Covid-19 Disruption Experiments

What will become of the movies?

Welcome to Plugging the Gap (my email newsletter about Covid-19 and its economics). In case you don’t know me, I’m an economist and professor at the University of Toronto. I have written lots of books including, most recently, on Covid-19. You can follow me on Twitter (@joshgans) or subscribe to this email newsletter here.

Covid-19 has forced many desperate businesses into ‘forced experimentation.’ Faced with an acceleration of trends, these businesses have no longer had an excuse to put off facing those changes and working out how they are going to face those challenges into the future. For instance, I suspect that airlines and hotels will have to grapple post-covid with what business travel looks like going forward. To be sure, I think people have an appetite for some travel but I suspect they will never have an appetite for the levels of pre-Zoom business travel.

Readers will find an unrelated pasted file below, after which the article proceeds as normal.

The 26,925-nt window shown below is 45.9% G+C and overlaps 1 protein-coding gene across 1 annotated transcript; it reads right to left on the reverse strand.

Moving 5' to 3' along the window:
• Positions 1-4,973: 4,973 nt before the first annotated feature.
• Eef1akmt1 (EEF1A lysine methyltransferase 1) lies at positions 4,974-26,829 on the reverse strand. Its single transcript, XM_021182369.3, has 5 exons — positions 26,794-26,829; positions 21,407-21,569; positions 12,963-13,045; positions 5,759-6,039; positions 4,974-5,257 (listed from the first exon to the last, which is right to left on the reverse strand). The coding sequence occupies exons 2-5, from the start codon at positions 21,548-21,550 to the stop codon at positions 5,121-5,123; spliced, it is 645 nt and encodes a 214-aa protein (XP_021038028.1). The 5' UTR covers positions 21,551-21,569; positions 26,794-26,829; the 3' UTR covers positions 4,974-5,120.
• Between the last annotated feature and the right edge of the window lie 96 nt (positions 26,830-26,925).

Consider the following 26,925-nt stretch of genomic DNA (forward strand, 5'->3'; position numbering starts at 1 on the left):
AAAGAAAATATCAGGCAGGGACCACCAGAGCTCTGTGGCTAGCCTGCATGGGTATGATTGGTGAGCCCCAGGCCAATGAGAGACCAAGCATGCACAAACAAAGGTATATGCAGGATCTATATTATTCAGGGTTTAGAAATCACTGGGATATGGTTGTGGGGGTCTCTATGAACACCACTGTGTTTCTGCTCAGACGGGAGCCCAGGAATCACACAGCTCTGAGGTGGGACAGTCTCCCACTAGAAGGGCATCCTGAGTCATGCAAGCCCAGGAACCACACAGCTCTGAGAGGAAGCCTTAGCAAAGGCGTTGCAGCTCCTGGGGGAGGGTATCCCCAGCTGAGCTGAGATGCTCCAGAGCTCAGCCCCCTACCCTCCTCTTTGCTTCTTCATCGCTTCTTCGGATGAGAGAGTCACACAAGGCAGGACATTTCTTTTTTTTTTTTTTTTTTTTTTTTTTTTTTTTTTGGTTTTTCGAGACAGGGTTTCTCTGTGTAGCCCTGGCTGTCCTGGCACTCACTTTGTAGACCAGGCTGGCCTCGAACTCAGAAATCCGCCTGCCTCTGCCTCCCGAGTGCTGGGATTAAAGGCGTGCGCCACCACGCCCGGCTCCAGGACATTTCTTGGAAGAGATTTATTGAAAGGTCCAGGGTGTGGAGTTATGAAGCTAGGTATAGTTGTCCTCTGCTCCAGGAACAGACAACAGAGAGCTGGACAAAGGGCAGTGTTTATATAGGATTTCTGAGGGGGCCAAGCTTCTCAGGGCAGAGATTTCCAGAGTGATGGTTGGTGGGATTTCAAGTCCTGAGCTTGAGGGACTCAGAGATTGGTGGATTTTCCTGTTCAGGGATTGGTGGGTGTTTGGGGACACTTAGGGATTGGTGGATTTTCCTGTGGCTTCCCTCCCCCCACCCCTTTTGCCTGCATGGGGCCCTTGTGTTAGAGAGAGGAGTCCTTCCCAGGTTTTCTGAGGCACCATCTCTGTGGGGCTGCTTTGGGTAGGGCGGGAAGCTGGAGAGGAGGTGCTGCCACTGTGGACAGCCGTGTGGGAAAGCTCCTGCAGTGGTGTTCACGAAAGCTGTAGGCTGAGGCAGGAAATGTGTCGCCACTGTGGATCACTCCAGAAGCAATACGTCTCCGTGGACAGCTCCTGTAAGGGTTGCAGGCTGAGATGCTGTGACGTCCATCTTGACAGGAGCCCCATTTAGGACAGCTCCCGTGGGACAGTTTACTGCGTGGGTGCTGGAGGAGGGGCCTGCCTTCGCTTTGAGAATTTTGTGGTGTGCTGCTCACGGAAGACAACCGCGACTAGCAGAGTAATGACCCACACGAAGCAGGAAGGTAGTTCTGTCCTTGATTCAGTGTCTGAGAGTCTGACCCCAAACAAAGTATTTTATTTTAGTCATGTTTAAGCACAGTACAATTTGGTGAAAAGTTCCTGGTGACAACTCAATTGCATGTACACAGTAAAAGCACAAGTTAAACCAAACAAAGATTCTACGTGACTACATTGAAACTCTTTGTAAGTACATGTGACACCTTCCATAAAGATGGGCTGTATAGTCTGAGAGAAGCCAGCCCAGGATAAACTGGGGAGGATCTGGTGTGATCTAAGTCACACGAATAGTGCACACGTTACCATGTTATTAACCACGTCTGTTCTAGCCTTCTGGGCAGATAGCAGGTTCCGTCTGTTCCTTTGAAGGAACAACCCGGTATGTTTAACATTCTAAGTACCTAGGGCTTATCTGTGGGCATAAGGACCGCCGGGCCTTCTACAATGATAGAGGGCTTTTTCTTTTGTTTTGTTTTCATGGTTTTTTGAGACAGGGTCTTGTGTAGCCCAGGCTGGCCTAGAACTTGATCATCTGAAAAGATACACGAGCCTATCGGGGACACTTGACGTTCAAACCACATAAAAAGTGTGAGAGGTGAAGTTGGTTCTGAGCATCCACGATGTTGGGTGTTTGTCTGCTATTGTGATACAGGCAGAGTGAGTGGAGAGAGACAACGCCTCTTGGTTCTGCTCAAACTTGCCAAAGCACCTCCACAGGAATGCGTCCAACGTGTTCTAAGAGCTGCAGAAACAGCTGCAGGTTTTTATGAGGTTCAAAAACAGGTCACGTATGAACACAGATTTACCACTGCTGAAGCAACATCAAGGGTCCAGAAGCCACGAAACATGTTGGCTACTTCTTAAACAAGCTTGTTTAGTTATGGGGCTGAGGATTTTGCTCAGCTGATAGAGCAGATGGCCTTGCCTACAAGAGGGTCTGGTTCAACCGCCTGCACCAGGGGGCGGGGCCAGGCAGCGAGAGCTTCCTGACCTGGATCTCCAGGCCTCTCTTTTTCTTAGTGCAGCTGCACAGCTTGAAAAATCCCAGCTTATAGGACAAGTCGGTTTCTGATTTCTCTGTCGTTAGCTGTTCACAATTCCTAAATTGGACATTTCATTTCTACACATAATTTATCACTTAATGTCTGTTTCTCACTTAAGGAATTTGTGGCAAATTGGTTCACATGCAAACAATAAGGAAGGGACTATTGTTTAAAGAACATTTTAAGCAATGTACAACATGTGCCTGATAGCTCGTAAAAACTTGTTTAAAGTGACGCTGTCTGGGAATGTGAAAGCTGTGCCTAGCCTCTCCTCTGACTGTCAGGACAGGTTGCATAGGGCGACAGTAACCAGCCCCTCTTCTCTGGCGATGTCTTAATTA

One of the most interesting of these industries is the movie business. That industry has been remarkably stable. It started with viewing in cinemas as that was the only option and then, with TV, it continued with that model, delaying TV releases — first on broadcast and then on video/DVD/OnDemand — until after cinema runs. The success of the cinema run was paramount even if the importance of it for the overall earnings from a movie had relatively diminished. It was seemingly doomed each time but amazingly, people kept going to the cinema. They kept paying for over-priced popcorn. There was something about it. Frankly, I am no fan of crowds and the like but I miss the event of going out to the movies. It was a focal point. An excuse. And if done right, a memorable social experience, especially for families.